The House passed legislation on Tuesday to enhance Transportation Security Administration screening procedures that allow workers to access secure areas of airports.

Passed by voice vote, the bill would require the TSA to develop a screening model to ensure only authorized individuals have access to secure areas.

The TSA has already been increasing random inspections for airport and airline personnel in the aftermath of recent high-profile incidents of employees taking advantage of their ability to bypass security screenings.

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Earlier this year, a federal investigation found that a Delta Airlines baggage handler was part of a gun-smuggling ring between New York and Atlanta in 2014. And in another incident, a Federal Aviation Administration employee allegedly boarded a plane to New York with a gun in his carry-on bag.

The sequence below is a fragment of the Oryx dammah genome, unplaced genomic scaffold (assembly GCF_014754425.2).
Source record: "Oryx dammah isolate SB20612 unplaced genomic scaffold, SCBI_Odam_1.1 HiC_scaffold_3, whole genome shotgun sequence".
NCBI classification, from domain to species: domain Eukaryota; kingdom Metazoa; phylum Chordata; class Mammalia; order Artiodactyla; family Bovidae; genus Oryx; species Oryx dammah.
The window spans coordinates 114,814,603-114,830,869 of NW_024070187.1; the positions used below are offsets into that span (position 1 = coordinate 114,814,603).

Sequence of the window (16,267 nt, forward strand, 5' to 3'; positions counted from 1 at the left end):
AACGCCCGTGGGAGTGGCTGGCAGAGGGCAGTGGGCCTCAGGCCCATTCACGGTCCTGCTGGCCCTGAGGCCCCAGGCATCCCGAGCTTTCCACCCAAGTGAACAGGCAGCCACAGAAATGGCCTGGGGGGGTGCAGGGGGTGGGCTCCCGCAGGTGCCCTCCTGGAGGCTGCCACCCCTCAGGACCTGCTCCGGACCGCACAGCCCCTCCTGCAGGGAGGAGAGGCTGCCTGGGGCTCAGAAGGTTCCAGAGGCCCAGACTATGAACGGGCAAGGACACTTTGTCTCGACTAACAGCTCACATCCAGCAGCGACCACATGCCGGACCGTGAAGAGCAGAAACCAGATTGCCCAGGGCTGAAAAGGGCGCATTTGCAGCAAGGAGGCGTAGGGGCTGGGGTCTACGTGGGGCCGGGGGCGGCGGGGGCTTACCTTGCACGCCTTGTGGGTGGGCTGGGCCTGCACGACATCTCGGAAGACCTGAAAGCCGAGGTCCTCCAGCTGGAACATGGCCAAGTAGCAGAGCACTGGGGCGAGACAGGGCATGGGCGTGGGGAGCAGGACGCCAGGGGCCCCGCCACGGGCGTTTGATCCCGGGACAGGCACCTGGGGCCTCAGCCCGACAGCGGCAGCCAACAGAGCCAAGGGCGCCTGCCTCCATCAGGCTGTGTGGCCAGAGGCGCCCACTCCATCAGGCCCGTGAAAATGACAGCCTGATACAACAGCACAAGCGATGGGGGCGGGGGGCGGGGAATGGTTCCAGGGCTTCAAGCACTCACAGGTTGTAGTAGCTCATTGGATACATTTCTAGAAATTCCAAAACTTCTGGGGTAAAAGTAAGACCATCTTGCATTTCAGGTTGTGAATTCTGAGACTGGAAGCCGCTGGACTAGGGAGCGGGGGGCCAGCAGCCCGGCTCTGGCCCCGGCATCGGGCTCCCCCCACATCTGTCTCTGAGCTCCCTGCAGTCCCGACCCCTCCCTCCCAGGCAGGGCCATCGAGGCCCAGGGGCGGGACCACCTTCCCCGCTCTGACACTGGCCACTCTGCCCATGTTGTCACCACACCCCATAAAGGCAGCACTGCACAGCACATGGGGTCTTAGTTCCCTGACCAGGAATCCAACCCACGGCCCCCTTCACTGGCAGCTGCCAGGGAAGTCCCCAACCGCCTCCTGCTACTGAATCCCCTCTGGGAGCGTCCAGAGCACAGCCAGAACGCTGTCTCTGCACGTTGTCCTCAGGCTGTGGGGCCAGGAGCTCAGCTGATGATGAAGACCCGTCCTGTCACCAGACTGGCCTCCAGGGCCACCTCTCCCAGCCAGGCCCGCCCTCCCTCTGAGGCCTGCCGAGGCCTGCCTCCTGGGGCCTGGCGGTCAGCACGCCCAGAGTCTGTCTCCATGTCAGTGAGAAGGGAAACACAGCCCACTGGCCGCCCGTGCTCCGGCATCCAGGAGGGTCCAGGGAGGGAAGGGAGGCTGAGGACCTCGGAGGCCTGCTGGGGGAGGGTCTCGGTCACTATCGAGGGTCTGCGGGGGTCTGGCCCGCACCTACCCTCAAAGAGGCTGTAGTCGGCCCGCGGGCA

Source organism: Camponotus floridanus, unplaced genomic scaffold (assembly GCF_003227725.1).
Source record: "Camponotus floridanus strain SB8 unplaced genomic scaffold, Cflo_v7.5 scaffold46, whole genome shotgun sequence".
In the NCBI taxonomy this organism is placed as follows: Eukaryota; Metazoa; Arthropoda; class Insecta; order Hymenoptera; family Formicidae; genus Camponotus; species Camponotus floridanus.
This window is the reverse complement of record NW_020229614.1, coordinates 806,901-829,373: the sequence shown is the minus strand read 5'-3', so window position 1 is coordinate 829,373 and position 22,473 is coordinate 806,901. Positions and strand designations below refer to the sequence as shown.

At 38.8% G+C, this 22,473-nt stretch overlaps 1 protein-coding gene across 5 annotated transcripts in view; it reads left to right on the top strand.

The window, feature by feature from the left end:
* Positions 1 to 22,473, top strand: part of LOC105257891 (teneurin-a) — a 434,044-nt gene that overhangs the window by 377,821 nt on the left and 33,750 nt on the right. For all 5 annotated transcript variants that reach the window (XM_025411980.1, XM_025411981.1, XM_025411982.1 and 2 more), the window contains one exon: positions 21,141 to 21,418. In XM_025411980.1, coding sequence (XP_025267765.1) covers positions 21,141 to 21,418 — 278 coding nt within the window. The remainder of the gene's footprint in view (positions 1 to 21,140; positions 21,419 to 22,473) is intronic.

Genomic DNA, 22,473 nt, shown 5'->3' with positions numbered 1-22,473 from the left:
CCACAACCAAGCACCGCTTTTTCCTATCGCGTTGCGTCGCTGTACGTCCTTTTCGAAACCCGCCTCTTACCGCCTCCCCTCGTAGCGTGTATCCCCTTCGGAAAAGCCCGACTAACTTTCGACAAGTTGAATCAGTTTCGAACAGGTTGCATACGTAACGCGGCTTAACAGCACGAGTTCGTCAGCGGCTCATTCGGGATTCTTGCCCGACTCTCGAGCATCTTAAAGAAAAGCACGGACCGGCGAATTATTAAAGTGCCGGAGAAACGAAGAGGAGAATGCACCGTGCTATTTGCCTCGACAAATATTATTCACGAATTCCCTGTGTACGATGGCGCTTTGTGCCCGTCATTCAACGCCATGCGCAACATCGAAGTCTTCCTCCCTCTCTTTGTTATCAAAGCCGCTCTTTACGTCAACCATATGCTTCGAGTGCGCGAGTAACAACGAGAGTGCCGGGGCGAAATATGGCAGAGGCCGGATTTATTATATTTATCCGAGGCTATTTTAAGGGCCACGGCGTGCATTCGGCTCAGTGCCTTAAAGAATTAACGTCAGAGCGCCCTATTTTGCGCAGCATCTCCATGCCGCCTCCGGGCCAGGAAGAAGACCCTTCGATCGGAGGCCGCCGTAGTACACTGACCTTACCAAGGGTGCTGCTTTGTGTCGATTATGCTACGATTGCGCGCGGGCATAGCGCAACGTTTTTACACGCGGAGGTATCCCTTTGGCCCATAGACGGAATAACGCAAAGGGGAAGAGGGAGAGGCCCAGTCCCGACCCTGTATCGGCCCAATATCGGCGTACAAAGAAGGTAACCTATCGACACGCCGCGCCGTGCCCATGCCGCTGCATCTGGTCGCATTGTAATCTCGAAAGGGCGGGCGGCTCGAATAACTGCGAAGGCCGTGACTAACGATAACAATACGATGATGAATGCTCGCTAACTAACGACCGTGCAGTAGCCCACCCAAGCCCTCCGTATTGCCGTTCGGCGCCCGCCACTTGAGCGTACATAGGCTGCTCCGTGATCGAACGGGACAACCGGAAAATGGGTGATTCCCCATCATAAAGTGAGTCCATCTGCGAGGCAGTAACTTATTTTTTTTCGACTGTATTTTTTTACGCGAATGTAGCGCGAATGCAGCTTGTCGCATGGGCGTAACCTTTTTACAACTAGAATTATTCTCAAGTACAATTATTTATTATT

“It is the responsibility of this committee to act to prevent similar stories from continuing to emerge,” said Rep. John Katko (R-N.Y.), the bill’s author. “The insider threat to aviation is real and it is critical that we evolve our security standards and best practices.”

The measure further directs TSA to study the cost and feasibility of requiring all airport employee access points to include doors with card and pin entry or biometric technology, as well as surveillance video. The Government Accountability Office would then review the TSA study before reporting its findings to Congress.